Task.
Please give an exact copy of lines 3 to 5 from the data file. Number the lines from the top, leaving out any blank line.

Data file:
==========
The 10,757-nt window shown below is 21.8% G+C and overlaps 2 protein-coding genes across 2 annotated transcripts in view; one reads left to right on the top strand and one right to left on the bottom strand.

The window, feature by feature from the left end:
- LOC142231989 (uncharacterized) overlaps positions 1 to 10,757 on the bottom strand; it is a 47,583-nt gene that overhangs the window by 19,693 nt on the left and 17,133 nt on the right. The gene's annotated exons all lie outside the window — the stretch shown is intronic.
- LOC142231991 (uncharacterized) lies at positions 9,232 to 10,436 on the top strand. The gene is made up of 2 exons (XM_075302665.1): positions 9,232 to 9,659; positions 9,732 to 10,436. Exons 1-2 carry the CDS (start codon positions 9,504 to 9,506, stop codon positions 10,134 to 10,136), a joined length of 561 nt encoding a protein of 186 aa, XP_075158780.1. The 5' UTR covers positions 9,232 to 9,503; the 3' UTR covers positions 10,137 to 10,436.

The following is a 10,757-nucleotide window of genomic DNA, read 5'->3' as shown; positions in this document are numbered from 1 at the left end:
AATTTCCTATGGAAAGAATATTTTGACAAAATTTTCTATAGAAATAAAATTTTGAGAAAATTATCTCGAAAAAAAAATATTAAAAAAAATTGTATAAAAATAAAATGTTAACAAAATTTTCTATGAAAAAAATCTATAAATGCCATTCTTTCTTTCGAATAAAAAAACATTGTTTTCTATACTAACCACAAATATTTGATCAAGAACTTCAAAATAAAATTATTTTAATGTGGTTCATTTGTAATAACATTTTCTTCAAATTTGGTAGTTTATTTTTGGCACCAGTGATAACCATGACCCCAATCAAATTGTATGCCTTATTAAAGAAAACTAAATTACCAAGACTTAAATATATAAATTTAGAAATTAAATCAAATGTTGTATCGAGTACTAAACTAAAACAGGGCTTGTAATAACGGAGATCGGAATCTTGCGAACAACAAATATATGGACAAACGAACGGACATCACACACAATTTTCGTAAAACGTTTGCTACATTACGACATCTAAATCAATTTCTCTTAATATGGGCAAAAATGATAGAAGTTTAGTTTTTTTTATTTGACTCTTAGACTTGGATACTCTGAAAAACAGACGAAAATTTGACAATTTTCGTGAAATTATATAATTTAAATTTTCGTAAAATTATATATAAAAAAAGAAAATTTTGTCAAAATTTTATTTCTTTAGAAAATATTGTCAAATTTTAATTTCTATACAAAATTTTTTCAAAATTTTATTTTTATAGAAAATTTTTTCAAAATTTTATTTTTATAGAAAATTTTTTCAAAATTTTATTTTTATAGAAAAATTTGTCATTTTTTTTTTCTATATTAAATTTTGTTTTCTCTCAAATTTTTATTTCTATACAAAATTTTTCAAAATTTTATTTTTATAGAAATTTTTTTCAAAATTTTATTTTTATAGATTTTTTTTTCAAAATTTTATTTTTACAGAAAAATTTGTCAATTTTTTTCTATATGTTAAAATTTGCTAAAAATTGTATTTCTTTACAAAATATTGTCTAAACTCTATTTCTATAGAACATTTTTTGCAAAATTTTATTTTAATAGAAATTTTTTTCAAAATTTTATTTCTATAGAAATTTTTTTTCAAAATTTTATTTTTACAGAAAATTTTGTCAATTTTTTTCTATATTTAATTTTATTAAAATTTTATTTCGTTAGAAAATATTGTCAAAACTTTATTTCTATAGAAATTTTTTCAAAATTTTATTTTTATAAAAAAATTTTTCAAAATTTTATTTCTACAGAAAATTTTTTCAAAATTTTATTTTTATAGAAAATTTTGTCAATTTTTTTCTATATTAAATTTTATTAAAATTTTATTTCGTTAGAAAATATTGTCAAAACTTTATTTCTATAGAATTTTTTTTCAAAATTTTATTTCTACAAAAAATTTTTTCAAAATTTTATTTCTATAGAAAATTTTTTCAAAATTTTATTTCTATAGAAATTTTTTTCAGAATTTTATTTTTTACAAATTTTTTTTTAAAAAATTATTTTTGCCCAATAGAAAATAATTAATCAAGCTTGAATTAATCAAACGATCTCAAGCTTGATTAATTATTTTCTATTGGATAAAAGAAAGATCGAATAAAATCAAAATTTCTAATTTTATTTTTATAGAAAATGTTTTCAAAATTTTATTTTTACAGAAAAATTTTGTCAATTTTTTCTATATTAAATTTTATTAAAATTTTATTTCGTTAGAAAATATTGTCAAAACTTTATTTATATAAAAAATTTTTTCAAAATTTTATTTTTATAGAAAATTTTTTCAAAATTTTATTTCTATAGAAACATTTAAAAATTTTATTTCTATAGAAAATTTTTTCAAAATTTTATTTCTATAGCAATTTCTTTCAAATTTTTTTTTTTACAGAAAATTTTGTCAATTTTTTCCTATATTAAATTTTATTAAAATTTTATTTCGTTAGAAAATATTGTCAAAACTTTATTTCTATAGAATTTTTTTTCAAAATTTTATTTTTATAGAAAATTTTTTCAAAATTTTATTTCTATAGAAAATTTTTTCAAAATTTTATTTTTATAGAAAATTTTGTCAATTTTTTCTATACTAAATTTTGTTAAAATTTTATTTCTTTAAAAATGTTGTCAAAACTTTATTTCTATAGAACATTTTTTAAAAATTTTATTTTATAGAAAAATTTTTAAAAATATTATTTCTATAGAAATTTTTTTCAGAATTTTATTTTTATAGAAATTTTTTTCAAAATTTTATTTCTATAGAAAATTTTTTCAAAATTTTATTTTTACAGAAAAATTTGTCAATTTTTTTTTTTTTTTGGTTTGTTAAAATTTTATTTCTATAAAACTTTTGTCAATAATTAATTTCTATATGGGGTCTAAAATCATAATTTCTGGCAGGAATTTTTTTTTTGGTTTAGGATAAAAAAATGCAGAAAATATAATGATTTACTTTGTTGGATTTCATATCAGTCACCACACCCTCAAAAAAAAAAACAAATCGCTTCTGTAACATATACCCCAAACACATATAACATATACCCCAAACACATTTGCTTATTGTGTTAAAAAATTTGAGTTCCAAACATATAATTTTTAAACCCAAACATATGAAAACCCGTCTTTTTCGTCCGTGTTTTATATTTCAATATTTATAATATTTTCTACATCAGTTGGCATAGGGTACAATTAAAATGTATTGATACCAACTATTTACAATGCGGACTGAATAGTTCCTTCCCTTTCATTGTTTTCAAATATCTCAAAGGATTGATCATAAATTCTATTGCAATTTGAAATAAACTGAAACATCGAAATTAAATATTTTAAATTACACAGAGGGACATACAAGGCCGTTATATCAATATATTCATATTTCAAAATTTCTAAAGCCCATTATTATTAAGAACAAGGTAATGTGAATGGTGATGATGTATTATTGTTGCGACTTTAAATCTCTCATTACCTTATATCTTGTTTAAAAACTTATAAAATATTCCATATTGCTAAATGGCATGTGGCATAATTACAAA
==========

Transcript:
- LOC142231989 (uncharacterized) overlaps positions 1 to 10,757 on the bottom strand; it is a 47,583-nt gene that overhangs the window by 19,693 nt on the left and 17,133 nt on the right. The gene's annotated exons all lie outside the window — the stretch shown is intronic.
- LOC142231991 (uncharacterized) lies at positions 9,232 to 10,436 on the top strand. The gene is made up of 2 exons (XM_075302665.1): positions 9,232 to 9,659; positions 9,732 to 10,436. Exons 1-2 carry the CDS (start codon positions 9,504 to 9,506, stop codon positions 10,134 to 10,136), a joined length of 561 nt encoding a protein of 186 aa, XP_075158780.1. The 5' UTR covers positions 9,232 to 9,503; the 3' UTR covers positions 10,137 to 10,436.

The following is a 10,757-nucleotide window of genomic DNA, read 5'->3' as shown; positions in this document are numbered from 1 at the left end: